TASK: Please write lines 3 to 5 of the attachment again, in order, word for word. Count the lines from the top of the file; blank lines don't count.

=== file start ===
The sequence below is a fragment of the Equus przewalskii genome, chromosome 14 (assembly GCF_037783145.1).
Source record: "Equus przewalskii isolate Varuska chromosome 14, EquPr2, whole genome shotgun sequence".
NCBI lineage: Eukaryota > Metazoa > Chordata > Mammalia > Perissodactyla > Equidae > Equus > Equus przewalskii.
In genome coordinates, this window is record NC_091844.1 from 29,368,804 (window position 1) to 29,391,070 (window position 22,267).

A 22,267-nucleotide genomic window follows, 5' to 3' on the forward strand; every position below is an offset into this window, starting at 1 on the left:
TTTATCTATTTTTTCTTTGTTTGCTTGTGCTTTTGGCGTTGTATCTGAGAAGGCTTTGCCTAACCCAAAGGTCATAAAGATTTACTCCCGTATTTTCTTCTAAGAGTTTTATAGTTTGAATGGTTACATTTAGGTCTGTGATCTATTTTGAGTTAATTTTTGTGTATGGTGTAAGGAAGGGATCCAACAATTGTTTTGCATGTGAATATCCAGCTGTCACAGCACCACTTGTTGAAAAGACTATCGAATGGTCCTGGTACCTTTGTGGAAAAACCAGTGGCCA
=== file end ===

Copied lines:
NCBI lineage: Eukaryota > Metazoa > Chordata > Mammalia > Perissodactyla > Equidae > Equus > Equus przewalskii.
In genome coordinates, this window is record NC_091844.1 from 29,368,804 (window position 1) to 29,391,070 (window position 22,267).

A 22,267-nucleotide genomic window follows, 5' to 3' on the forward strand; every position below is an offset into this window, starting at 1 on the left: